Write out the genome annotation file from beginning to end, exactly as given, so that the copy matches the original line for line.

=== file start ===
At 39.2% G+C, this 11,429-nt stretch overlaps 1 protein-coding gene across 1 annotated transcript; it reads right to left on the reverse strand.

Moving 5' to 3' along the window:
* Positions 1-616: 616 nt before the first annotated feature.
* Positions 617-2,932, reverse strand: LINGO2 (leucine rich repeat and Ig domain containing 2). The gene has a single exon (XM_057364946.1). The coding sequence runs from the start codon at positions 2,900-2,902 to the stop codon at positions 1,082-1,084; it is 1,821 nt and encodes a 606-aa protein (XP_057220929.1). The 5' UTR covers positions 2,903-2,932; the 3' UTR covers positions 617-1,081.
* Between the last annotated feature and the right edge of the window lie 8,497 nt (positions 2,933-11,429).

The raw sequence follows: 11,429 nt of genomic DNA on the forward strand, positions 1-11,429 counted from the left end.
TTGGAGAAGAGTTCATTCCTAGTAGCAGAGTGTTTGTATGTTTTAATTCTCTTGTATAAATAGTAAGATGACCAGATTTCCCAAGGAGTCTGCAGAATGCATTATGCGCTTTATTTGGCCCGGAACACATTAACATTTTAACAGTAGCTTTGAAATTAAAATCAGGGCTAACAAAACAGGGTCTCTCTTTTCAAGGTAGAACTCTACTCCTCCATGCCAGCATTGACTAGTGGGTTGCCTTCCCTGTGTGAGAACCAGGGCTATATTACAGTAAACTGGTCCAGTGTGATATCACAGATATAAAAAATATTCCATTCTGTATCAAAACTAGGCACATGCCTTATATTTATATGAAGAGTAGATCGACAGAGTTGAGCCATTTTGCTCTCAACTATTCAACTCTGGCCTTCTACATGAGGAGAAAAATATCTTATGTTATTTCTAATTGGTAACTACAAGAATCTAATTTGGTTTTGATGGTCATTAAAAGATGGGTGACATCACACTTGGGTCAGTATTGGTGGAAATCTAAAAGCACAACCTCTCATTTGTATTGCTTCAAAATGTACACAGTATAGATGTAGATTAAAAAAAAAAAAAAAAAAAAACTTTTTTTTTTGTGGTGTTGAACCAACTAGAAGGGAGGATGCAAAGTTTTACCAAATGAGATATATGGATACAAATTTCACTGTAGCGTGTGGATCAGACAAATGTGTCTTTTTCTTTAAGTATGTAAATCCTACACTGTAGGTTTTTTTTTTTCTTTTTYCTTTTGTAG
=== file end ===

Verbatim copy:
At 39.2% G+C, this 11,429-nt stretch overlaps 1 protein-coding gene across 1 annotated transcript; it reads right to left on the reverse strand.

Moving 5' to 3' along the window:
* Positions 1-616: 616 nt before the first annotated feature.
* Positions 617-2,932, reverse strand: LINGO2 (leucine rich repeat and Ig domain containing 2). The gene has a single exon (XM_057364946.1). The coding sequence runs from the start codon at positions 2,900-2,902 to the stop codon at positions 1,082-1,084; it is 1,821 nt and encodes a 606-aa protein (XP_057220929.1). The 5' UTR covers positions 2,903-2,932; the 3' UTR covers positions 617-1,081.
* Between the last annotated feature and the right edge of the window lie 8,497 nt (positions 2,933-11,429).

The raw sequence follows: 11,429 nt of genomic DNA on the forward strand, positions 1-11,429 counted from the left end.
TTGGAGAAGAGTTCATTCCTAGTAGCAGAGTGTTTGTATGTTTTAATTCTCTTGTATAAATAGTAAGATGACCAGATTTCCCAAGGAGTCTGCAGAATGCATTATGCGCTTTATTTGGCCCGGAACACATTAACATTTTAACAGTAGCTTTGAAATTAAAATCAGGGCTAACAAAACAGGGTCTCTCTTTTCAAGGTAGAACTCTACTCCTCCATGCCAGCATTGACTAGTGGGTTGCCTTCCCTGTGTGAGAACCAGGGCTATATTACAGTAAACTGGTCCAGTGTGATATCACAGATATAAAAAATATTCCATTCTGTATCAAAACTAGGCACATGCCTTATATTTATATGAAGAGTAGATCGACAGAGTTGAGCCATTTTGCTCTCAACTATTCAACTCTGGCCTTCTACATGAGGAGAAAAATATCTTATGTTATTTCTAATTGGTAACTACAAGAATCTAATTTGGTTTTGATGGTCATTAAAAGATGGGTGACATCACACTTGGGTCAGTATTGGTGGAAATCTAAAAGCACAACCTCTCATTTGTATTGCTTCAAAATGTACACAGTATAGATGTAGATTAAAAAAAAAAAAAAAAAAAAACTTTTTTTTTTGTGGTGTTGAACCAACTAGAAGGGAGGATGCAAAGTTTTACCAAATGAGATATATGGATACAAATTTCACTGTAGCGTGTGGATCAGACAAATGTGTCTTTTTCTTTAAGTATGTAAATCCTACACTGTAGGTTTTTTTTTTTCTTTTTYCTTTTGTAG